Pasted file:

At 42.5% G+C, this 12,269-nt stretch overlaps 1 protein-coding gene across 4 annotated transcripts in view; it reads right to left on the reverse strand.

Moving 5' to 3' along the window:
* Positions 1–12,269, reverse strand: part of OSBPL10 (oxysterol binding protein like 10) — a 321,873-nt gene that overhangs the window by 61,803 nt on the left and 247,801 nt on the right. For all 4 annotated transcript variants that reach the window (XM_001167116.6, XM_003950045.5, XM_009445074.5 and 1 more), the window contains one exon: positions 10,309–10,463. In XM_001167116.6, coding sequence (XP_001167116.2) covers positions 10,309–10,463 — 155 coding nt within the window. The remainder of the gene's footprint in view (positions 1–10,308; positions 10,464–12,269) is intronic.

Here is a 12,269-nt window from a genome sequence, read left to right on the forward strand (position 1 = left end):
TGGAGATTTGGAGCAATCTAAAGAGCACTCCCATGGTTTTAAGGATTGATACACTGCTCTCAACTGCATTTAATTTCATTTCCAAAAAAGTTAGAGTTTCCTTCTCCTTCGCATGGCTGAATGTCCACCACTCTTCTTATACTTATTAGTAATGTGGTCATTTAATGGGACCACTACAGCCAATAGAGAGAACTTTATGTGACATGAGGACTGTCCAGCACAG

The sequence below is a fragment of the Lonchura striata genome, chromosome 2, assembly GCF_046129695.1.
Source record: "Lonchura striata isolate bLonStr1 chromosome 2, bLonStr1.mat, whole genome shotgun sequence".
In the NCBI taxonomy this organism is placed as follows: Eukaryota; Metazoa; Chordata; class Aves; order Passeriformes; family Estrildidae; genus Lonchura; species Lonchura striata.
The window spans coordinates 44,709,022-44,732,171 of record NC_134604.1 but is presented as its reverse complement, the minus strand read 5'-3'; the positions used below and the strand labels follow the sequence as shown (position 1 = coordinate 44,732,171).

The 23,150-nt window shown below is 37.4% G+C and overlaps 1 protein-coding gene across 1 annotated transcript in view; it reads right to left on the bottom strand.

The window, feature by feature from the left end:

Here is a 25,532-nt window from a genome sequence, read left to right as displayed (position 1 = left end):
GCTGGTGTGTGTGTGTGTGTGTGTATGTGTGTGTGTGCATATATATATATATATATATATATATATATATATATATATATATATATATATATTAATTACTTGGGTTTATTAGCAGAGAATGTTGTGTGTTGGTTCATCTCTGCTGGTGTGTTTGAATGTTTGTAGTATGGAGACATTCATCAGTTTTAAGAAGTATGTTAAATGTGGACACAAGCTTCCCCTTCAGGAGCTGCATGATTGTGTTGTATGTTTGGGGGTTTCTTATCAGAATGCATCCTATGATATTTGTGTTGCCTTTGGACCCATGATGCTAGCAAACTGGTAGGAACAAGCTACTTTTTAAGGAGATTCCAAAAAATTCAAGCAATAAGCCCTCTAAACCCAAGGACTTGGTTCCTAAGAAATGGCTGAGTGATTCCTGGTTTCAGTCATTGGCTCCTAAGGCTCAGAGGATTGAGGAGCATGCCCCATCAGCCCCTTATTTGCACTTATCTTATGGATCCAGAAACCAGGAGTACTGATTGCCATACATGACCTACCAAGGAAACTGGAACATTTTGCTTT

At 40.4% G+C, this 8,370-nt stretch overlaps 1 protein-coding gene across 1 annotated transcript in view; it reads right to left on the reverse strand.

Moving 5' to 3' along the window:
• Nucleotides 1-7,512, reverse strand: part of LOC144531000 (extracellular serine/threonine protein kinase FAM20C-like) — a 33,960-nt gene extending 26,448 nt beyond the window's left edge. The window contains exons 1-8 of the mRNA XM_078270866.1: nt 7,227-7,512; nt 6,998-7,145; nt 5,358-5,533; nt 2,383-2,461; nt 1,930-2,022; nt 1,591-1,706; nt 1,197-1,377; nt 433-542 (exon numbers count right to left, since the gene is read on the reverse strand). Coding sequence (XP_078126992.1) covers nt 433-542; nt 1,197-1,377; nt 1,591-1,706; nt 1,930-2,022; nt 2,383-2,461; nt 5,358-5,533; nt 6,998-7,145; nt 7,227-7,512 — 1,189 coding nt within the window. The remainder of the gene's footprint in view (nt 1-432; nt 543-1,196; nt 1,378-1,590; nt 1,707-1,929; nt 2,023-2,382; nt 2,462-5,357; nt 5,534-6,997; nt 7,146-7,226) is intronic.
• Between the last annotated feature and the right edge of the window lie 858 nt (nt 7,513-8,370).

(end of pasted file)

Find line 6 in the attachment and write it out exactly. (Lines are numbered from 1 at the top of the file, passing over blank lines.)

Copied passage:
The sequence below is a fragment of the Lonchura striata genome, chromosome 2, assembly GCF_046129695.1.